The FDA's director of new drugs, John Jenkins, has told his reviewers that they may miss Prescription Drug User Fee Act (PDUFA) deadlines by up to two months and decline some sponsor meeting requests, among other steps to manage workload and staff shortages. The permission was given in an internal memo.
“We have always had discretion to miss PDUFA goals for legitimate reasons,” he said, pointing out that none of those goals are higher than 90%. “We have been missing procedural and processing PDUFA goals (e.g., meeting management goals) for the past few years, since the workload exceeded our capacity, but have mostly met our application review goals.”
Jenkins emphasized that decisions to miss goals will be made by OND management and not by individual reviewers, “with specific justifications based on workload, resources, competing priorities and these decisions will occur on a case-by-case basis, there is no blanket policy to miss or extend all goals. We remain committed to meeting our PDUFA goals whenever possible.”
He said sponsors will be notified if his office is unable to grant a meeting request or needs to miss a PDUFA goal.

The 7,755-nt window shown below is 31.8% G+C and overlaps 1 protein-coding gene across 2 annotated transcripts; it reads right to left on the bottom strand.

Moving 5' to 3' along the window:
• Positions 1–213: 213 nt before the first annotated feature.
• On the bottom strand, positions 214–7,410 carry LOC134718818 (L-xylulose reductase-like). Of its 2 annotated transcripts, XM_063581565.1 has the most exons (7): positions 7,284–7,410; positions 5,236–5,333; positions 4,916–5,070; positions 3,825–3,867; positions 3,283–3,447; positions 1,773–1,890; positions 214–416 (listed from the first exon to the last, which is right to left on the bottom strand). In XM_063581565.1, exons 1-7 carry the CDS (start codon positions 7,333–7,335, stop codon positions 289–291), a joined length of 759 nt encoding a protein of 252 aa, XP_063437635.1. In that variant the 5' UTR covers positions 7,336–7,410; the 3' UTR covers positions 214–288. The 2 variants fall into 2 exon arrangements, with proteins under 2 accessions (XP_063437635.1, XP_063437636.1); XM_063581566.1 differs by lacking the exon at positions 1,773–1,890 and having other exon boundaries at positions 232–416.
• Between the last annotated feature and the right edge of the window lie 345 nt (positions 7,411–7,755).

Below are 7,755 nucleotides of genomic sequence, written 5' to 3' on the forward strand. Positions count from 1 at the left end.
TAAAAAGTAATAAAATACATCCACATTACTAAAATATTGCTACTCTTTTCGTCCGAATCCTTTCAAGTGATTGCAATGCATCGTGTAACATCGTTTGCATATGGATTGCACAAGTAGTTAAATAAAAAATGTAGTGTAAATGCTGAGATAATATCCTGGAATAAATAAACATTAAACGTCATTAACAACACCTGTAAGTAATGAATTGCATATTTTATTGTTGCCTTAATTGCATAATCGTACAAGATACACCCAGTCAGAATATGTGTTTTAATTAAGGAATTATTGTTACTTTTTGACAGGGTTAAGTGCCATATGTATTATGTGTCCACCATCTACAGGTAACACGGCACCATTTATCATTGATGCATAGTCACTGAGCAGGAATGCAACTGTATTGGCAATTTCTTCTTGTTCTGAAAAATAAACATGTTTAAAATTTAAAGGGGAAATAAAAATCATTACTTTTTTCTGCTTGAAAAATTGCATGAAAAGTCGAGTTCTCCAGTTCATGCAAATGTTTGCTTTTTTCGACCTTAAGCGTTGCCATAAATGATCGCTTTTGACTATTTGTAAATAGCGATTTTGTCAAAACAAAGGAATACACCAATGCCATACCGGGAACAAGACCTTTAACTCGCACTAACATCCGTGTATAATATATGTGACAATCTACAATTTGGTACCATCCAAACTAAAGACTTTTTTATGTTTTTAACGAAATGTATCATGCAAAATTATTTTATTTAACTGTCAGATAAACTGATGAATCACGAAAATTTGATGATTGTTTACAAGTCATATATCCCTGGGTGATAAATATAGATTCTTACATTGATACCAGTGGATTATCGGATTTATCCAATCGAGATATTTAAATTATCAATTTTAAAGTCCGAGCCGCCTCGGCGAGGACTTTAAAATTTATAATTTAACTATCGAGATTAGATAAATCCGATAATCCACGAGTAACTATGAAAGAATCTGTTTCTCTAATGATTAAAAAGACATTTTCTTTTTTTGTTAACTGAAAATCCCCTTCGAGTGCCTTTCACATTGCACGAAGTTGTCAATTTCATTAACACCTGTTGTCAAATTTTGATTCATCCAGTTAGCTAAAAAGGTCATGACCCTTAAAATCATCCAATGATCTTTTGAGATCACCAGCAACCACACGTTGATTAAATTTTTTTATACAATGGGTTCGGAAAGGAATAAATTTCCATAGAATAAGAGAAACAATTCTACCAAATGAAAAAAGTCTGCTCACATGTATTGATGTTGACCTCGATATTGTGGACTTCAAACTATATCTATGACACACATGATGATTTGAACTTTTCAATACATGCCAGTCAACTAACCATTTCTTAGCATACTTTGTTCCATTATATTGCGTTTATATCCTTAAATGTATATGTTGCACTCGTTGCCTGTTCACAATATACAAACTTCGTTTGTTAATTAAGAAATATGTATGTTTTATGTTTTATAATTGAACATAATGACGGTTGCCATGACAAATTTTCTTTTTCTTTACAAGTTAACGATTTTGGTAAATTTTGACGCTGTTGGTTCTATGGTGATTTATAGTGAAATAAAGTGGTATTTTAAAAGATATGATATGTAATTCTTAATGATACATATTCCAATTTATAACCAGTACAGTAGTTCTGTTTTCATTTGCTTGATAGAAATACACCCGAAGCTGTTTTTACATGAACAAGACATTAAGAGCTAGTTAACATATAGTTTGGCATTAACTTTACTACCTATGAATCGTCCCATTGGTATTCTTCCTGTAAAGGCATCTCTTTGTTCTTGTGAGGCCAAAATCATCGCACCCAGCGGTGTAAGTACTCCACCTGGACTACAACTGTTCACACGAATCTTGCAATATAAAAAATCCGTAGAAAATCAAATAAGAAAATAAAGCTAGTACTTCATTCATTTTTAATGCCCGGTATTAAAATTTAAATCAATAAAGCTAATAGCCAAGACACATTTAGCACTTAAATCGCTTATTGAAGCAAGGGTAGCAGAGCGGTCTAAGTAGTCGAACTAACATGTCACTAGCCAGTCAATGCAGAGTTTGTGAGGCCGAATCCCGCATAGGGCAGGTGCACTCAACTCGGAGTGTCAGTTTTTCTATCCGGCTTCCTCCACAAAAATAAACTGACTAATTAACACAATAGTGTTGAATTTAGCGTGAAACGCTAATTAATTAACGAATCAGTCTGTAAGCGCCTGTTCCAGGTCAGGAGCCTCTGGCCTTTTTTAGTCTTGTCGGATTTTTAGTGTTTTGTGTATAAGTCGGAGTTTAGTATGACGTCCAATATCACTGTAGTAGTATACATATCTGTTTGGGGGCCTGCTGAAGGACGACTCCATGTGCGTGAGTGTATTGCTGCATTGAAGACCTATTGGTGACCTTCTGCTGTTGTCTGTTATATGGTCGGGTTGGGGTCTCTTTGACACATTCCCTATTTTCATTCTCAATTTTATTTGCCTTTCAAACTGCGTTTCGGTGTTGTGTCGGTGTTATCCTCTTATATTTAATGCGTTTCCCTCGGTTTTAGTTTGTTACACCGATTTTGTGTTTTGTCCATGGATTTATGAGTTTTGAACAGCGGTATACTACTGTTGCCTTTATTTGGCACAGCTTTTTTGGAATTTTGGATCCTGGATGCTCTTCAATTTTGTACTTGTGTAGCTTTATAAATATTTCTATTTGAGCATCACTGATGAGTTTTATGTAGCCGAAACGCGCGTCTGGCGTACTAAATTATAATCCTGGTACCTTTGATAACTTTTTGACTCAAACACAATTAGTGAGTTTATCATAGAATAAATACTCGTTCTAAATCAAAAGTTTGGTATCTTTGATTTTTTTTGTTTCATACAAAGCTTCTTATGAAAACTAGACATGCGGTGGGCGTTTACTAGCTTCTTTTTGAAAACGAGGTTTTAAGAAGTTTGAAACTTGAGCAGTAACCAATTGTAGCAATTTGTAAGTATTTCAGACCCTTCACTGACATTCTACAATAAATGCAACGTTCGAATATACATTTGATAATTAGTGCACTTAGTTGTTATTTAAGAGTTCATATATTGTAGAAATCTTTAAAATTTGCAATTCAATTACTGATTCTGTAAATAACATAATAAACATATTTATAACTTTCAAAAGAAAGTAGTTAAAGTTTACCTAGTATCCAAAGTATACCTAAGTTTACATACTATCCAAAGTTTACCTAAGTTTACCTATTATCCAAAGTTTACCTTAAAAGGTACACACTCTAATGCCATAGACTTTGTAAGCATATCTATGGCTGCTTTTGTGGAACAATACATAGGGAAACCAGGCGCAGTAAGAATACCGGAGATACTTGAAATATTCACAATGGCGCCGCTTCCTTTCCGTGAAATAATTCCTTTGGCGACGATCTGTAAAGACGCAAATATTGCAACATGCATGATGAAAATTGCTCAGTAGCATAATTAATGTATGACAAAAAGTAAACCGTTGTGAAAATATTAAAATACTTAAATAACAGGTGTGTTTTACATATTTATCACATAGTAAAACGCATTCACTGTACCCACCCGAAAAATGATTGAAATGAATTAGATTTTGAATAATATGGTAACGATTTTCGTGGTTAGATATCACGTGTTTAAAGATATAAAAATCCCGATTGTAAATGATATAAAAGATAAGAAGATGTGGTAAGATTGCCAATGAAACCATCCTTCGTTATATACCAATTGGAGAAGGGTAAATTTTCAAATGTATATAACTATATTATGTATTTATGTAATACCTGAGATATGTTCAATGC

The workload crunch has come about because CDER is currently 550 FTEs below its FY '08 ceiling and is struggling to meet existing workload and the new expectations of last year's FDA Amendments Act as well as the new Safety First/Safe Use initiative announced in February.
“We are doing all we can to recruit new staff,” Jenkins told us, “but are hampered by slowness of the government personnel system, the need to select qualified candidates, and salaries that… are not competitive with the private sector. We are offering recruitment incentives including signing bonuses, relocation expenses, and student loan repayment. We are also offering referral bonuses for current staff who refer a candidate who accepts a job offer with FDA.”
Jenskins said it can take 1-3 years to train new employees, so recruitment and training does not occur swiftly.